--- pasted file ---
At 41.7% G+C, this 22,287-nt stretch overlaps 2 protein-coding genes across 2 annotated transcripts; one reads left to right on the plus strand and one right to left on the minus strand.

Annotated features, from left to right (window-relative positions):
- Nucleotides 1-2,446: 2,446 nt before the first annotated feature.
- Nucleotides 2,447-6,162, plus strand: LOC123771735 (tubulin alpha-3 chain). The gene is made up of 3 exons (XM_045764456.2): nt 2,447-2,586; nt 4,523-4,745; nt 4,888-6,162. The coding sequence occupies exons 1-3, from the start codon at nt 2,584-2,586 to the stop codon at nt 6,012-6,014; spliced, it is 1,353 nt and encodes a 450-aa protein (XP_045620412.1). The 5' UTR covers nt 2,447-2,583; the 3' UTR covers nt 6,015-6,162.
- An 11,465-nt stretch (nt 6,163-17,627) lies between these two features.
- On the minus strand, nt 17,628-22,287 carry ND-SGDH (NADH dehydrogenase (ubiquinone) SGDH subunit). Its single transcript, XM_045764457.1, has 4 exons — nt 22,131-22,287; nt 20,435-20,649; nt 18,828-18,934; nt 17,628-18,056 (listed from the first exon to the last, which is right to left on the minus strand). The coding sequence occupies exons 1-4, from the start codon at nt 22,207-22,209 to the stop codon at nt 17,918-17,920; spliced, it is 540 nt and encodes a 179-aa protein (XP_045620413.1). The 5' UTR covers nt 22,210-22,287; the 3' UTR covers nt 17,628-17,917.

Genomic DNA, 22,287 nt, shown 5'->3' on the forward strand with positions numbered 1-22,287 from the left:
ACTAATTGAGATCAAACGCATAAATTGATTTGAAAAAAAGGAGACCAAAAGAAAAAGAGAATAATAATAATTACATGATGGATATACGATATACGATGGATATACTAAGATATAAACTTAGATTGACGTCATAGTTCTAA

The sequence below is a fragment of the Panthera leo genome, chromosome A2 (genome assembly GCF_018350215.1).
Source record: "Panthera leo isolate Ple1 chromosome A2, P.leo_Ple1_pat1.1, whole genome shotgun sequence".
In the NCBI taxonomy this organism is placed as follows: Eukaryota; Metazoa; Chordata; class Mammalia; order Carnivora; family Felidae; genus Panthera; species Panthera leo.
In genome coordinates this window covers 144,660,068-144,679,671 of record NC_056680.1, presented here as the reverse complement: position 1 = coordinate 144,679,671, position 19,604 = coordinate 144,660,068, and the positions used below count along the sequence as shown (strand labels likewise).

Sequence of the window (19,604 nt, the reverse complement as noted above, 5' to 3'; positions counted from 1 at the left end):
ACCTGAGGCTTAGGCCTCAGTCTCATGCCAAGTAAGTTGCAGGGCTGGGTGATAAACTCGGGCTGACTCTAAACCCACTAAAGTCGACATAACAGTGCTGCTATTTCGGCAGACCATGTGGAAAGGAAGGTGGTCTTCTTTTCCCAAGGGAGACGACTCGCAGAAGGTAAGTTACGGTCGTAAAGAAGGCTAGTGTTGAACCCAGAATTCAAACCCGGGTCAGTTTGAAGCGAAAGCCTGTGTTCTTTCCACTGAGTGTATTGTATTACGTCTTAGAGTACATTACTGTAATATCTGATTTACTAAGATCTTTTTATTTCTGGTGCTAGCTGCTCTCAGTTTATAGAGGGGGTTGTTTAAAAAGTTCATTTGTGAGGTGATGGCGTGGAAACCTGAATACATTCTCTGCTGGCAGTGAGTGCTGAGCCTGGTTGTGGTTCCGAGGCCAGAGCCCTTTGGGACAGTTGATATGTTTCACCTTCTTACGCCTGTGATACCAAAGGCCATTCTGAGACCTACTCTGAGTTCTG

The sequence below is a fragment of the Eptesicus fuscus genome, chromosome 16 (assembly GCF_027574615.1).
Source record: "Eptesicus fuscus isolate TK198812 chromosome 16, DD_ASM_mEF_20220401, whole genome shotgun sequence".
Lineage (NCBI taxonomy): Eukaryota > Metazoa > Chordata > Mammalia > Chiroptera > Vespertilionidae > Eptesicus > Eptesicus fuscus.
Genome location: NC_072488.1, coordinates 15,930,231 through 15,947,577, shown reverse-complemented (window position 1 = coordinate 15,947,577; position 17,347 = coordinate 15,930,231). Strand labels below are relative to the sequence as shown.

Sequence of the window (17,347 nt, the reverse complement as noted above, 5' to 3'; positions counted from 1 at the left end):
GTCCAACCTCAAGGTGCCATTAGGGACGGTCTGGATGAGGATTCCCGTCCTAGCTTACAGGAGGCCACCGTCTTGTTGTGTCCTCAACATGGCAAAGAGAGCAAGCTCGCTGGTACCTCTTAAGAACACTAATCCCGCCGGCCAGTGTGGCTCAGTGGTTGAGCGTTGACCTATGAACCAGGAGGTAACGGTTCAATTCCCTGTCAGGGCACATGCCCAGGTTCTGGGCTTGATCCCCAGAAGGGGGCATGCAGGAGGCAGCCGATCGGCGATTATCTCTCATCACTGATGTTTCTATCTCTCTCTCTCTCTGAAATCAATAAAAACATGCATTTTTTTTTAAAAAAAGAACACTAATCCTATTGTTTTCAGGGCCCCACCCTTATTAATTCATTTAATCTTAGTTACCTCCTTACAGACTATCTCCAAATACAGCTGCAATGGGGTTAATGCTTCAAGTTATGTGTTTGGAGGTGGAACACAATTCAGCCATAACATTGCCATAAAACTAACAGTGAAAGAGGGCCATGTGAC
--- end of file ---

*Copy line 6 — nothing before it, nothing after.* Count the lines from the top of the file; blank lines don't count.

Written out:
- On the minus strand, nt 17,628-22,287 carry ND-SGDH (NADH dehydrogenase (ubiquinone) SGDH subunit). Its single transcript, XM_045764457.1, has 4 exons — nt 22,131-22,287; nt 20,435-20,649; nt 18,828-18,934; nt 17,628-18,056 (listed from the first exon to the last, which is right to left on the minus strand). The coding sequence occupies exons 1-4, from the start codon at nt 22,207-22,209 to the stop codon at nt 17,918-17,920; spliced, it is 540 nt and encodes a 179-aa protein (XP_045620413.1). The 5' UTR covers nt 22,210-22,287; the 3' UTR covers nt 17,628-17,917.